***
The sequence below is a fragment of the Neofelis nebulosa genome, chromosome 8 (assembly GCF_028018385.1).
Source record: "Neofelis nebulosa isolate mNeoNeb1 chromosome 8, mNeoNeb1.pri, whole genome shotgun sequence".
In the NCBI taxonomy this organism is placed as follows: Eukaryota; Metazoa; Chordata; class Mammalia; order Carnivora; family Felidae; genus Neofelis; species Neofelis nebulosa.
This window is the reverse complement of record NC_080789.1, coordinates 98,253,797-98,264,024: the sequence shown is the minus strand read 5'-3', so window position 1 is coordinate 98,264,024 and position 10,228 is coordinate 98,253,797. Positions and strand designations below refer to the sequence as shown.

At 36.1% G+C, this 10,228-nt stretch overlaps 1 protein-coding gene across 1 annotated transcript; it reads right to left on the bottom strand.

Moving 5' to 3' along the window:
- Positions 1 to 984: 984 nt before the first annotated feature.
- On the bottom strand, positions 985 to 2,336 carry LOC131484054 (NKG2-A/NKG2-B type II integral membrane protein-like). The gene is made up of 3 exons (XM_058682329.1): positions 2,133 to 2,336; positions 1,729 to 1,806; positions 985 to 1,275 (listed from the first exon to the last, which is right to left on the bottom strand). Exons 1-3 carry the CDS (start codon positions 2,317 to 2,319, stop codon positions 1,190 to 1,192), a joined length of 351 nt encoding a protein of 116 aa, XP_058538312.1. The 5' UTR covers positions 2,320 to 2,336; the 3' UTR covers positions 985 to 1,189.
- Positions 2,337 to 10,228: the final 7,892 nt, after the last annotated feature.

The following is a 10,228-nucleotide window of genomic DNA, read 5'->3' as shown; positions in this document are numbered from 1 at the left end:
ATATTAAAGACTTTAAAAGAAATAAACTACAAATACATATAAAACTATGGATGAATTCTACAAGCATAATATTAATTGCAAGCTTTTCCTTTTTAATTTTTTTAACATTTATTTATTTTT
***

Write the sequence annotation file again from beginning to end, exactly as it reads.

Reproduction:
The sequence below is a fragment of the Neofelis nebulosa genome, chromosome 8 (assembly GCF_028018385.1).
Source record: "Neofelis nebulosa isolate mNeoNeb1 chromosome 8, mNeoNeb1.pri, whole genome shotgun sequence".
In the NCBI taxonomy this organism is placed as follows: Eukaryota; Metazoa; Chordata; class Mammalia; order Carnivora; family Felidae; genus Neofelis; species Neofelis nebulosa.
This window is the reverse complement of record NC_080789.1, coordinates 98,253,797-98,264,024: the sequence shown is the minus strand read 5'-3', so window position 1 is coordinate 98,264,024 and position 10,228 is coordinate 98,253,797. Positions and strand designations below refer to the sequence as shown.

At 36.1% G+C, this 10,228-nt stretch overlaps 1 protein-coding gene across 1 annotated transcript; it reads right to left on the bottom strand.

Moving 5' to 3' along the window:
- Positions 1 to 984: 984 nt before the first annotated feature.
- On the bottom strand, positions 985 to 2,336 carry LOC131484054 (NKG2-A/NKG2-B type II integral membrane protein-like). The gene is made up of 3 exons (XM_058682329.1): positions 2,133 to 2,336; positions 1,729 to 1,806; positions 985 to 1,275 (listed from the first exon to the last, which is right to left on the bottom strand). Exons 1-3 carry the CDS (start codon positions 2,317 to 2,319, stop codon positions 1,190 to 1,192), a joined length of 351 nt encoding a protein of 116 aa, XP_058538312.1. The 5' UTR covers positions 2,320 to 2,336; the 3' UTR covers positions 985 to 1,189.
- Positions 2,337 to 10,228: the final 7,892 nt, after the last annotated feature.

The following is a 10,228-nucleotide window of genomic DNA, read 5'->3' as shown; positions in this document are numbered from 1 at the left end:
ATATTAAAGACTTTAAAAGAAATAAACTACAAATACATATAAAACTATGGATGAATTCTACAAGCATAATATTAATTGCAAGCTTTTCCTTTTTAATTTTTTTAACATTTATTTATTTTT